Stars Always Shine

Rick Rivera's novel depicts the threads that we weave into the fabric of our lives

By Daniel A. Olivas
Published on LatinoLA: February 9, 2003

Stars Always Shine

Rick Rivera's "Stars Always Shine" (Bilingual Press, 2001) is a beautifully-crafted story of attorney Michelle Stanton ("Mitch") and English-degreed Placido Moreno ("Place") who flee the fast lane and become ranch hands for Jacqueline and Mickey Kittle. Thrown into the mix is the holdover Salvador, an undocumented Mexican, who worked for the previous owners.

Though technically not much happens in terms of plot, the characters go through major life changes as they confront their own and others expectations in matters of culture, language and the work ethic.

The most compelling relationship is between Place -- who feels a bit like a "pocho" because of his poor Spanish and "Americanized" ways of thinking -- and Salvador who is both amused and confounded by Place's ability to be in two cultures at once. With the help of Place, Salvador becomes more a part of the United States. Conversely, Salvador helps Place with his Spanish.

Rivera is masterful at painting believeable characters who are not unlike ourselves: At times filled with self-knowledge, at other times confounded by their imperfections. And his meticulous descriptions of Sonoma County's terrain and climate bring that part of California alive.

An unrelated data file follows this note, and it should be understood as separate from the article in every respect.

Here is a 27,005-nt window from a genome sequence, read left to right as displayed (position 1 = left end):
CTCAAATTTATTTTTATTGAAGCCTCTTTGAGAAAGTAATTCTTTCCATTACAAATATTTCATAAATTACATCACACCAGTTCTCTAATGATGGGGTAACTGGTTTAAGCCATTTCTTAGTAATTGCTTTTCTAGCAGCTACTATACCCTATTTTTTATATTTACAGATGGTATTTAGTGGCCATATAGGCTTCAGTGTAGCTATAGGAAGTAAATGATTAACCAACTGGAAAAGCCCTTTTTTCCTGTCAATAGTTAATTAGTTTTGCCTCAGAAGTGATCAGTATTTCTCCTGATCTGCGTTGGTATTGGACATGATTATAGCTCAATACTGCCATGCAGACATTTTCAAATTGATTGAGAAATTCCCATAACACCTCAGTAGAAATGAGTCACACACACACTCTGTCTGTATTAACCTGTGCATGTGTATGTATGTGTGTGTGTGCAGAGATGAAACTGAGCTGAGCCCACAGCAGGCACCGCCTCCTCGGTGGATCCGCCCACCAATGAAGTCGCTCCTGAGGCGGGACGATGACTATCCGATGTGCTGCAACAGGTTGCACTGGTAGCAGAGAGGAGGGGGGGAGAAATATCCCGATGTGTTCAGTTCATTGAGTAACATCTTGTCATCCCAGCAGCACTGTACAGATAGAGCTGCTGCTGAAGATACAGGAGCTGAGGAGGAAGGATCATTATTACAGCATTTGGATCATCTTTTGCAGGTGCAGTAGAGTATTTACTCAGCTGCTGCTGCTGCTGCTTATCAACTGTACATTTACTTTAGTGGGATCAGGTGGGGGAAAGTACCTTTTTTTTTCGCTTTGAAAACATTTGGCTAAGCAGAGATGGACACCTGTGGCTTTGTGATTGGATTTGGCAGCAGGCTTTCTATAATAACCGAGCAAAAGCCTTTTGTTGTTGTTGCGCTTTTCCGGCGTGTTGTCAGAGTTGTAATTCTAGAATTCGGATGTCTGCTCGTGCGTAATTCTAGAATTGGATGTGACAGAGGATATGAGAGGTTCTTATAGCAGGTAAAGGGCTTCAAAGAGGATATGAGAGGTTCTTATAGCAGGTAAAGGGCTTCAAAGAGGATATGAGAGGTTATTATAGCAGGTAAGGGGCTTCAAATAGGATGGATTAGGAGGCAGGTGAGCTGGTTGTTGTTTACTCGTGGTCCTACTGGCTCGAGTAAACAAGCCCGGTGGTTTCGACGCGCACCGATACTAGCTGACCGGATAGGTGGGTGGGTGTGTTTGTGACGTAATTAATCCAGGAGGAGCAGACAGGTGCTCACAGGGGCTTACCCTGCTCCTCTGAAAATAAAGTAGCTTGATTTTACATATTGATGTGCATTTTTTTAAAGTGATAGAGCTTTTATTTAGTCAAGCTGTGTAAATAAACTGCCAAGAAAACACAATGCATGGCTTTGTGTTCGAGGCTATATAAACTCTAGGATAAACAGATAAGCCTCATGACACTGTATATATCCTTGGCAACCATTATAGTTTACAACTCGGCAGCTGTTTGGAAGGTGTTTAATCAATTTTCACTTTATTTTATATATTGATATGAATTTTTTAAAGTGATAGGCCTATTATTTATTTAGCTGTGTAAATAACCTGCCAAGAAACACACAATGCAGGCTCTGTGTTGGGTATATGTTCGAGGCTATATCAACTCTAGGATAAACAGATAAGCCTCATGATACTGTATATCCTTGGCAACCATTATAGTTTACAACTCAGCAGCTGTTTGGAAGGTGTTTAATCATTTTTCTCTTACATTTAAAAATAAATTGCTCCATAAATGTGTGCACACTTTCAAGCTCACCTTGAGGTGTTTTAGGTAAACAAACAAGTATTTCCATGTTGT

Rivera's clean, clear prose that ties his characters to the land reminds one of John Steinbeck or Gary Soto. One also learns much about the practicalities of running a ranch from irrigation to medicating cattle. We get the sense that Rivera knows what it means to live and work on a ranch.

In the end, this book demonstrates that each little decision we make, each person we allow into our lives, and each seemingly inconsequential action we take are the threads that we weave into the fabric of our lives. This is a very fine book.

"Stars Always Shine" is Rivera's second novel. His first book is "A Fabricated Mexican" which was published by Arte P?blico Press in 1995.

Rivera teaches literature, composition, and creative writing at a community college in California.

About Daniel A. Olivas:
Daniel is a Chicano writer living in the San Fernando Valley. Contact: olivasdan@aol.com.

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